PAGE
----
Self-Care for Creatives

Do what the dice say.

Whether we are paid for our creative work or not, creative people have stressors that are directly related to our work: the need to be productive and avoid procrastination, solving the problem at hand, self-doubt, finding time for subconscious creativity and for experiences that introduce new ideas and images to our thinking, etc.

There is a certain level of stress that helps prod us into action. Deadlines, for example, can be useful for some people. And other levels of stress push us into a state of overwhelm and meltdown. We must have tools to pull us back from the brink if our stress threatens to overwhelm us.

A Thought Experiment

What makes you feel the opposite of stressed?

If you don’t have an easy answer to that question, try this exercise: Take a few moments to imagine how your body feels when it is stressed. Then take a few moments to imagine what the opposite of that feeling is. Really feel it in your body. And then, try to recall the things that you have been doing when you have felt that way before.

So What?

What animal are you when you do them together?

There isn’t a particularly good word in English to describe how our bodies feel when we feel the opposite of stressed. Some people use flow or openness to describe the feeling. In InterPlay, we call that feeling grace. Notice that we are using grace to name a physical sensation.

We can choose grace for ourselves. We can notice the specific things that create grace in our bodies. And, choosing to do things that give our bodies that experience of grace is a powerful practice of self-care.

An Example

I was in a big rut this week.

I haven’t been writing. NaNoWriMo has started and my kids are moving forward at good paces, but I haven’t written anything beyond a few emails and now this blog post. I have been cranky about this.

My husband and I are preparing our house for sale, an interesting challenge with 4-year old triplets underfoot and while homeschooling our eldest child. We are buying a charming house about a mile away that has more land for the kids to play outside. And, despite the fact that this is an entirely voluntary move, the work involved is substantial. So, it is not surprising that I was tired and stressed.

Unfortunately, I was also losing my cool with my kids. Which was not cool.

I knew I needed to change things up.

When I waddle, I giggle.

Under normal circumstances, changing the dynamics with my kids is often as simple as playing with iMuseCubes, an iPhone app that shakes virtual dice and provides a movement and a sound for you to create simultaneously. 3 rounds of that usually shakes me out of a bad place. If the kids join me, it can go on for some time and become hysterical.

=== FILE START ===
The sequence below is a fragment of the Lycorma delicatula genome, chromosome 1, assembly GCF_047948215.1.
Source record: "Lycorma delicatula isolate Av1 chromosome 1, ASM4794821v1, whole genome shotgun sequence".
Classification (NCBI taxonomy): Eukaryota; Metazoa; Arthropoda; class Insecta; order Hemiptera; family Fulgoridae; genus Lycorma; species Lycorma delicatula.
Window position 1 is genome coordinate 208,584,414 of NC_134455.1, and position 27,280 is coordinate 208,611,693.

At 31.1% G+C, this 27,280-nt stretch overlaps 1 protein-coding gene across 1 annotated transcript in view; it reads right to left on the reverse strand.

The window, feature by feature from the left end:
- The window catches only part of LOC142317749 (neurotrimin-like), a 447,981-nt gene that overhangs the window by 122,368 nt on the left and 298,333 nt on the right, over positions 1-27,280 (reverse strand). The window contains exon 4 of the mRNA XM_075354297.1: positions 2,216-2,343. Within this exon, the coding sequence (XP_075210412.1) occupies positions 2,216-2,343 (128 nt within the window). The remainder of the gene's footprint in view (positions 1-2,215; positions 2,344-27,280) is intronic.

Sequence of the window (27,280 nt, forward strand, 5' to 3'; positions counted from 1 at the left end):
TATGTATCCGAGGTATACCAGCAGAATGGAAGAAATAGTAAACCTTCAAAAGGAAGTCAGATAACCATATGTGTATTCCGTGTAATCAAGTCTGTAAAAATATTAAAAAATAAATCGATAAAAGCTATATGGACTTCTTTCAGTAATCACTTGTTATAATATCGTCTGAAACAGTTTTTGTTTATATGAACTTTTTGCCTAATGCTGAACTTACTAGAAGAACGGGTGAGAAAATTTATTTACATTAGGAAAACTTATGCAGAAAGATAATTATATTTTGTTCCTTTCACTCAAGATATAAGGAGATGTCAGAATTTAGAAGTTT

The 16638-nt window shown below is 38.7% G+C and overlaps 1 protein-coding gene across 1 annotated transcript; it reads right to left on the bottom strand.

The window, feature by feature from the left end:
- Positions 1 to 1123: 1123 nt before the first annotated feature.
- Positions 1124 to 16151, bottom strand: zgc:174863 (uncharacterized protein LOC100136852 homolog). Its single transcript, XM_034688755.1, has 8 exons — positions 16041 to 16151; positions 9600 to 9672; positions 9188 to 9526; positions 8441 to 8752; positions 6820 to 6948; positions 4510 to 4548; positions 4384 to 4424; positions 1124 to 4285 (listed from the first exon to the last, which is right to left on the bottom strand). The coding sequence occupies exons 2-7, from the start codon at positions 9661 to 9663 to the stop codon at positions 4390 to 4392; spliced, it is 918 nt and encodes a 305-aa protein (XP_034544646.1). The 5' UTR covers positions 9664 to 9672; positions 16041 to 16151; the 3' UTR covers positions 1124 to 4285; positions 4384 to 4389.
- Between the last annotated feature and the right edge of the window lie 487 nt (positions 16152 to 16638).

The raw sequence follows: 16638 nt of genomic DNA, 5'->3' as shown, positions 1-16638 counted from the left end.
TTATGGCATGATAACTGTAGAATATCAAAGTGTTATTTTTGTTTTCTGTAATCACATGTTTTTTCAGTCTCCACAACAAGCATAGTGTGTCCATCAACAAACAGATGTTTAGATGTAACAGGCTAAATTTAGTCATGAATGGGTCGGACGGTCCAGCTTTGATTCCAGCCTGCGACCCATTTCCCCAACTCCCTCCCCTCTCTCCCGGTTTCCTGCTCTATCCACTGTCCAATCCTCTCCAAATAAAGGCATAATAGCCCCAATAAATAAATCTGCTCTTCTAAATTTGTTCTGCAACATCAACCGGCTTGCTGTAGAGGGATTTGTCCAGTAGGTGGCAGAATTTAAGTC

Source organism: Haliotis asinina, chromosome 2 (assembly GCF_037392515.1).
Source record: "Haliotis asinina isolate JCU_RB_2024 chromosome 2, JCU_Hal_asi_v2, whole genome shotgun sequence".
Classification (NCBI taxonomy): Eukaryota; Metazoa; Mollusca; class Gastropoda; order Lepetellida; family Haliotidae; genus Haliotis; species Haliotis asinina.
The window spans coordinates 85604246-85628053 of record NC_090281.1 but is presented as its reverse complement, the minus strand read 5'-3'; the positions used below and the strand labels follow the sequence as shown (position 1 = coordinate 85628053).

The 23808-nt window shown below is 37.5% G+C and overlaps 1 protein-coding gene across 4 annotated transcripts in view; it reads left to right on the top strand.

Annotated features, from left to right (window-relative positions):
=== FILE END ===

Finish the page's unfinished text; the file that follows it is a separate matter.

But this week, I knew iMuseCubes wasn’t going to be enough. I needed something that would create a deeper feeling of grace within my body. Something that was specific to my needs to loosen my stress associated with the house and to be more compassionate with my kids.

And, reflecting on my need, I found a tool. It was a song, On The Line by Cris Williamson and Tret Fure. This song always has a profound effect on me. In the lyrics, the changes in a family as children grow up and leave home and elders die are reflected in the laundry Mama hangs on the washing line. And, although I usually cry during the final verse when Mama has died and Daddy hangs his own clothes on the line for the first time, the rhythm and melody of the song are upbeat and get me dancing. Dancing and singing along, I remembered with my whole bodyspirit that my time with my children is short and that my love for them and my joy in their being is bigger than my frustration at any given moment. And I was able to reconnect with them from that place.

Sometimes, words alone can be a salve in our wounded times. Sometimes, creative movement can help us through the rough spots. But sometimes, we need both.

And our bodies know.

If we notice what happens in our bodies and make note of what makes us feel grace, we can use that knowledge to take care of ourselves. We can choose to give ourselves experiences of grace. And we should. Our bodyspirits will thank us for it.

How can you make a moment of grace for yourself today?


Posted on November 4, 2011, in Creativity, Interplay, NaNoWriMo, Parenting, Play and tagged , , , . Bookmark the permalink. 7 Comments.

  1. It sounds like you found a way out of your funk, but at the minimum it’s good you have tools in your arsenal you know work.

    My goodness, good luck with that move!

    • Kate Arms-Roberts

      In the moment, it felt like a miracle. In retrospect, the time I have spent noticing what gives me that experience had primed my body to find a connection between what I needed at that moment and my past experiences.

  2. Wonderful post, Kate.

    I like the process of shifting around and trying things out that you describe. It sounds more important than the actual thing you land on, that commitment to ‘reflect on your need’ and respond to that.

    • Kate Arms-Roberts

      Thanks, Dave.

      In many ways, I think the focus on “your need” is the most crucial part of the whole process. What works for one person won’t work for another, and what works for me one day may not be what I need the next day.



  1. Pingback: Facing the Blank Page, With Improvisation « Kate Arms-Roberts

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